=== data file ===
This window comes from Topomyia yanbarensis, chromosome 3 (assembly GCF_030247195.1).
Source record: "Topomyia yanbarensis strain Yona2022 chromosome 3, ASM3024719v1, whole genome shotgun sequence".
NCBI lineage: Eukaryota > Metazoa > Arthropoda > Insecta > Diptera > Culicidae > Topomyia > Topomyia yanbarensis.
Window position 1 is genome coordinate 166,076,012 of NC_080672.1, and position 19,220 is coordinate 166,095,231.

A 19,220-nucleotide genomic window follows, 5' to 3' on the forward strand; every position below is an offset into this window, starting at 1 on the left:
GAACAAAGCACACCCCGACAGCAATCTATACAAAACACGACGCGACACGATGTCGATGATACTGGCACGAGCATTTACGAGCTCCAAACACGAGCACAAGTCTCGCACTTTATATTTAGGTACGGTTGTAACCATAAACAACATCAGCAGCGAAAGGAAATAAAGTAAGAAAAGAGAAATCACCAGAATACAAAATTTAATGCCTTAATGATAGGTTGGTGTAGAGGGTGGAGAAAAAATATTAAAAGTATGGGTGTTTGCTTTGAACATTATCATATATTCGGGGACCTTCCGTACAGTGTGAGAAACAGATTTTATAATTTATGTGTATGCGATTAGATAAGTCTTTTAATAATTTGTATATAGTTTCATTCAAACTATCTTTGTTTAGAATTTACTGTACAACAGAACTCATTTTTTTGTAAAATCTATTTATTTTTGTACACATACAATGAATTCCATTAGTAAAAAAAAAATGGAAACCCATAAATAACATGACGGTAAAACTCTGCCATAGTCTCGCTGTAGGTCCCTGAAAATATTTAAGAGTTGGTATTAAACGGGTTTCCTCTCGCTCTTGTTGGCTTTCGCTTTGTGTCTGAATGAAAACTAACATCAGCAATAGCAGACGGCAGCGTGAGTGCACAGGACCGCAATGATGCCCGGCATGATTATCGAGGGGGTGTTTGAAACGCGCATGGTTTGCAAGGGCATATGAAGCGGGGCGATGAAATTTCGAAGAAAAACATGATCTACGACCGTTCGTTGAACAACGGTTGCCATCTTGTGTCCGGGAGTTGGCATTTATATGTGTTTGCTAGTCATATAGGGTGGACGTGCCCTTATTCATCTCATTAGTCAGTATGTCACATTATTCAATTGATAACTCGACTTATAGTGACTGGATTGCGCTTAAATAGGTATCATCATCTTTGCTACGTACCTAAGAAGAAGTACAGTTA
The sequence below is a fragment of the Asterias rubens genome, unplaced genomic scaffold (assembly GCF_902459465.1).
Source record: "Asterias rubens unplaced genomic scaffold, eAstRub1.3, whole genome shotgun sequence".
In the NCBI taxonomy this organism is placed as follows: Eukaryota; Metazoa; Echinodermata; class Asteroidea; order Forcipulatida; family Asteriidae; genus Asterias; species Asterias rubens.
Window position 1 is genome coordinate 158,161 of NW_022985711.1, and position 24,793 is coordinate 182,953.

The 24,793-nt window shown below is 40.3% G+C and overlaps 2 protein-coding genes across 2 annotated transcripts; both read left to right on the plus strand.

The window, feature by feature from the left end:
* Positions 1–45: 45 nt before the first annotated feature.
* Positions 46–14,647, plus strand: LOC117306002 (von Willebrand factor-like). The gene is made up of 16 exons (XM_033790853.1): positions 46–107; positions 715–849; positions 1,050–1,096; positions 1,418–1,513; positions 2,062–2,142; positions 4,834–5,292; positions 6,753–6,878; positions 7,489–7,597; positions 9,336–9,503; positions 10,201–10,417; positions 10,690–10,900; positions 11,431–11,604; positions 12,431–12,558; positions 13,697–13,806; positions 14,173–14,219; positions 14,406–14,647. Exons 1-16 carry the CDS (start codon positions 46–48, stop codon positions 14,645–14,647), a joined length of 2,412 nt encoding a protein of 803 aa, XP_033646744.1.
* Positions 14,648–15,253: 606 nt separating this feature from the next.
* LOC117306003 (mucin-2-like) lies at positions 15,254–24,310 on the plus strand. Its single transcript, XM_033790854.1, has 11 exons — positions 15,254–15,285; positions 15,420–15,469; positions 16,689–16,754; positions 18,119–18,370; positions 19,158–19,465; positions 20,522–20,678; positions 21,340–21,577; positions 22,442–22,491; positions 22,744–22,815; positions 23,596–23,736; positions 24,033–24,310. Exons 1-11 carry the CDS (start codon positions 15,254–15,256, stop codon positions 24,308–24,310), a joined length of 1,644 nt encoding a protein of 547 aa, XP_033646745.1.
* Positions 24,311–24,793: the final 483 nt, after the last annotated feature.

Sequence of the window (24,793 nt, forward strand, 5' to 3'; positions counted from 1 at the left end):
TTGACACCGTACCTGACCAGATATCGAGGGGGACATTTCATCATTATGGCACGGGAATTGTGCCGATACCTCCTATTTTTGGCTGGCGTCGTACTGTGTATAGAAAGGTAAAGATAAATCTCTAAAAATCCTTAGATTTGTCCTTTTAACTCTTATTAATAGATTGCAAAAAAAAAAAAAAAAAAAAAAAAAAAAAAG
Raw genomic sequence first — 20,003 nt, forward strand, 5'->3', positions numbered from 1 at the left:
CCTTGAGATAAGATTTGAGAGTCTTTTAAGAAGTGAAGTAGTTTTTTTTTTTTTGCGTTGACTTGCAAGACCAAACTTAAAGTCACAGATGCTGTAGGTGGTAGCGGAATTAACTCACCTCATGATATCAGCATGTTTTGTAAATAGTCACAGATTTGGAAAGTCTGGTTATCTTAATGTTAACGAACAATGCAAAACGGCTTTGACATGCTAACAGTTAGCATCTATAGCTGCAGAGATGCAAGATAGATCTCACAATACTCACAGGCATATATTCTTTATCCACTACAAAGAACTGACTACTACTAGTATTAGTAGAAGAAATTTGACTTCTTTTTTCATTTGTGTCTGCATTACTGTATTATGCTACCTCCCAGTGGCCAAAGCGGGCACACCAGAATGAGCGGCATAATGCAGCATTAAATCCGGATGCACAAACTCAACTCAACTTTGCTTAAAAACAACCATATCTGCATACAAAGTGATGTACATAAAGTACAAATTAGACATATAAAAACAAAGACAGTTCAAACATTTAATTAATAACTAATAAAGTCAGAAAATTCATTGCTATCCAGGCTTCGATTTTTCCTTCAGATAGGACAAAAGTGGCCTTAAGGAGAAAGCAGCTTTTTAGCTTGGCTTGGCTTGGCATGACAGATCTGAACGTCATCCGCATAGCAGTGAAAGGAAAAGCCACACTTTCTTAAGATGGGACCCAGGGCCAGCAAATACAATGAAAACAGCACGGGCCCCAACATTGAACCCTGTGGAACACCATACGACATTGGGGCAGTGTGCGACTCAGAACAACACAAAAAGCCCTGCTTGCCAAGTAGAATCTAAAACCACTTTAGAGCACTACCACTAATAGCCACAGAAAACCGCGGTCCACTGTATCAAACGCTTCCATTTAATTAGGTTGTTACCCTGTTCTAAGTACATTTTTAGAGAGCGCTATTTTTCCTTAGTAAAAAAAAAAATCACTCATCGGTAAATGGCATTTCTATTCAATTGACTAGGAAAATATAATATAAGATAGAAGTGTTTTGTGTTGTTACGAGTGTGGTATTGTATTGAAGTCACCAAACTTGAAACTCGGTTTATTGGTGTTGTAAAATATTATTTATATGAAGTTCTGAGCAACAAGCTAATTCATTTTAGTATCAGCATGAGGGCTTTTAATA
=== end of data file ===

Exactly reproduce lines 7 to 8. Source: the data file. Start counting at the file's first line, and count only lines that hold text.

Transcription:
The sequence below is a fragment of the Asterias rubens genome, unplaced genomic scaffold (assembly GCF_902459465.1).
Source record: "Asterias rubens unplaced genomic scaffold, eAstRub1.3, whole genome shotgun sequence".